The size of the operation can first be seen on the ridges above Sidon, which will become the ''frontline'' city for the Israelis. Massive white clouds of smoke rise from bulldozers and cranes that are scalping the mountaintops, leveling them in preparation for a triangle of military facilities.
One is to be a mini-town for Israeli troops, according to an Israeli civilian engineer. Forty prefab homes, the size of railway cars and all painted the olive green and soft brown of the Lebanese mountain terrain, arrived on the day the complex was started last week. The engineer said many more would be brought in by military convoys, which clog the coastal highway, from areas to be evacuated in the Shouf Mountains farther north.
But, he suggested, the construction site a half mile away was more interesting. ''A helicopter landed there yesterday,'' he said.
The Israelis vehemently deny their redeployment is sufficiently sophisticated to warrant airstrips. ''Go ahead. Look around,'' said Captain Mendelson. ''If you can find me a place to build an airstrip, tell me. There's no place for it. And it's not worth it. It's 57, say 60 kilometers to the border. That's also a big expense. Why bother? We are here for a short time.''
Ten minutes away by car, on the road that begins the climb from the coast to the hills, a Lebanese man sitting in front of a cafe, no one special, points his finger to the top of the ridge. ''The airstrip, it's up the hill.'' How does he know? He shrugged. ''Everyone knows,'' he said. Another man changing a tire on the side of the road offered the same directions.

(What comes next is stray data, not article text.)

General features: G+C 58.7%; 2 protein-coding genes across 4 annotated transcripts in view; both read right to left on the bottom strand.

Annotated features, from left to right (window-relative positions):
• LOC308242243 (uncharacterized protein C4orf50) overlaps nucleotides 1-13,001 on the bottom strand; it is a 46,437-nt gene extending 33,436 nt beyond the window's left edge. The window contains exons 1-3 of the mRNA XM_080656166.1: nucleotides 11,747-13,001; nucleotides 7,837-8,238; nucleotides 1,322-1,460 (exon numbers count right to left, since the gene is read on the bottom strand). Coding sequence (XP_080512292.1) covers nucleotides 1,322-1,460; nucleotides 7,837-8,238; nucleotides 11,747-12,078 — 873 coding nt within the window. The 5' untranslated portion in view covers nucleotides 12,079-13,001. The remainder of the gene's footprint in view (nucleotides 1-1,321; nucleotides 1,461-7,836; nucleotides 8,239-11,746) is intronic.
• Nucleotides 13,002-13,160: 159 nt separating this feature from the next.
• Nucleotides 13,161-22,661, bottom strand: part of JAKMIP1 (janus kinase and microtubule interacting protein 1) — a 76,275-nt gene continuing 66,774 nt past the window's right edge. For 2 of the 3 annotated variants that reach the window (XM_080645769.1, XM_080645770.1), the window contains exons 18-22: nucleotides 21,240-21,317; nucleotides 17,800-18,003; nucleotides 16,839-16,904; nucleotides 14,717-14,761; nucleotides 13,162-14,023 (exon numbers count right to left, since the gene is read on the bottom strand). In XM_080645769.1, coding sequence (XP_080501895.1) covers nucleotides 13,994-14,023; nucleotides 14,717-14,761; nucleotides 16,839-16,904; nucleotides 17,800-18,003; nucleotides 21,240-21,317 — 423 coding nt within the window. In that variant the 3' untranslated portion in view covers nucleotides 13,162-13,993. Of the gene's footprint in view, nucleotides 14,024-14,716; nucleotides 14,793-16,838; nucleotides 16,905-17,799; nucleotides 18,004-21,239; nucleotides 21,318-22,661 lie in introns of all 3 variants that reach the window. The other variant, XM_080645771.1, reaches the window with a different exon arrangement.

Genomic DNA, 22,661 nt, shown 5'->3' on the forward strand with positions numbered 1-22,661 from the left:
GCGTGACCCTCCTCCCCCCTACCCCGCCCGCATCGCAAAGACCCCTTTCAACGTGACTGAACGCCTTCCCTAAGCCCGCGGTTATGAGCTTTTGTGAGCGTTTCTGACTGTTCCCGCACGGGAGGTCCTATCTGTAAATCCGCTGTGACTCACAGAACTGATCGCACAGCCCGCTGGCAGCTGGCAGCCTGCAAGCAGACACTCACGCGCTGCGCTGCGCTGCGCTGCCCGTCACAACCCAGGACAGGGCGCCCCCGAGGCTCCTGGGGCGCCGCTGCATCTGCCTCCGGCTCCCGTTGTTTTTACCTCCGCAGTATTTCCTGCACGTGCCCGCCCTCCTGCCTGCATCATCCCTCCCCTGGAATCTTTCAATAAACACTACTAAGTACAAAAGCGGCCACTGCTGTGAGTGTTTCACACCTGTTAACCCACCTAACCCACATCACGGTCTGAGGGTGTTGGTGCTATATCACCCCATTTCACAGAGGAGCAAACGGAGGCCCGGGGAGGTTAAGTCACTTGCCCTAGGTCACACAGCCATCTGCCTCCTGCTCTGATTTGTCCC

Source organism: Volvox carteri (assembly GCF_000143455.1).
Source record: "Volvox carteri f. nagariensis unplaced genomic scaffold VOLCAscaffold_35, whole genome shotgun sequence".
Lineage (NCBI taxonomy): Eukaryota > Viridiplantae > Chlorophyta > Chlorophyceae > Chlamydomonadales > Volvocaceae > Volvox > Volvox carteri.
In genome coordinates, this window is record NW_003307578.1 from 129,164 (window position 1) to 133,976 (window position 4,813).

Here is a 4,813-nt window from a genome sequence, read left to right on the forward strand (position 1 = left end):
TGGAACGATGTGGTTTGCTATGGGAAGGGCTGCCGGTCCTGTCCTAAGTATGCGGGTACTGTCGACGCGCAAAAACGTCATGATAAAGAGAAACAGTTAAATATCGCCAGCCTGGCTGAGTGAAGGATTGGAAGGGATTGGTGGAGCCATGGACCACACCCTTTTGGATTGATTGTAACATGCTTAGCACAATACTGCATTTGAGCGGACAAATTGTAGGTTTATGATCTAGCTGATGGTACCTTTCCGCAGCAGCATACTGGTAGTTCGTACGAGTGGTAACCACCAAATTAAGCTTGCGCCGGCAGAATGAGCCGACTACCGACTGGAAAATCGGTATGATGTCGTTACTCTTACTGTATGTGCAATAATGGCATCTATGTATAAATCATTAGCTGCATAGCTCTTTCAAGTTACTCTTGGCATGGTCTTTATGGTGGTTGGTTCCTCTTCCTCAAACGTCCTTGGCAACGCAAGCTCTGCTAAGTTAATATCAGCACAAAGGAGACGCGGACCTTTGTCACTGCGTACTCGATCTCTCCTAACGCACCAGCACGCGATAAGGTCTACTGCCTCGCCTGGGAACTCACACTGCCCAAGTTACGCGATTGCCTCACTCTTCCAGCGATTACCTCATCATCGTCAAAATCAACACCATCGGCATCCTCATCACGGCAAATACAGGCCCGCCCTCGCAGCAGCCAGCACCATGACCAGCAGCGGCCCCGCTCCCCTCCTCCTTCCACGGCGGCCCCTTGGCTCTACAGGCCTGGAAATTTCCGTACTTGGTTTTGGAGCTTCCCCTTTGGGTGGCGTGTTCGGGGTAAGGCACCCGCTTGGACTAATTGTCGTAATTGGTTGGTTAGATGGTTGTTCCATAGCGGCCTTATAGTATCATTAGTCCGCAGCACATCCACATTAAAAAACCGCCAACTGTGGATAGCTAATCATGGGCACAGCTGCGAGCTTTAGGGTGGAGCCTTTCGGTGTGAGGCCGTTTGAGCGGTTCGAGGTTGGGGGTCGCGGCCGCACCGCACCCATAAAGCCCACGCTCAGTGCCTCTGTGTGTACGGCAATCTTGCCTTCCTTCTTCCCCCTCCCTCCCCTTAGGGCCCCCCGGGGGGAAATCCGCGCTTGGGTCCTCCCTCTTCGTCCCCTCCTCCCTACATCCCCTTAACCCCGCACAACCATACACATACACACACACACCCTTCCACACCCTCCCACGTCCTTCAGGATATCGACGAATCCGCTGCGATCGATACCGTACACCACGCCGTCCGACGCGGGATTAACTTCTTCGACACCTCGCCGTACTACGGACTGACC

An Israeli military patrol blocked the entrance to the alleged airstrip, where men and machines were busily clearing a long space. ''I know nothing. I can tell you nothing,'' said an officer, reflecting the secrecy surrounding the redeployment. Well, they say a helicopter landed here the day before. ''So what, '' he responded.
From the triangle, which includes a long-established observation post and office, a recently repaved road begins. It is reportedly part of the 30-mile network of roads layered with fresh black tarmac, one of the means to cut back on the dangers of land mines planted on the old direct tracks.
At the end of the road is Karkha, an idyllic little Christian town seemingly untouched by the many internal and international conflicts that have ravaged most other corners of Lebanon.
From the peak of Karkha, the view breaks spectacularly, the hills of the volatile Shouf visible to the north, the mauve-thistled mountains of Jezzin to the south. The Mediterranean stretches to the west and the Bekaa Valley, where Syrian troops are based, to the distant east. Physically, it is like being on the edge of the world. Strategically, it is even better.
But Karkha has lost the feeling of isolation. For the IDF has now set up a base to take advantage of the view. Israeli troops would not comment on its purpose, but many residents claimed the new clearing and the houses at the side constitute a radar installation with helicopter landing facilities. ''They told us because they don't want us to worry,'' said a farmer, pointing to Karkha's latest residents. ''They want us to understand why they are here.''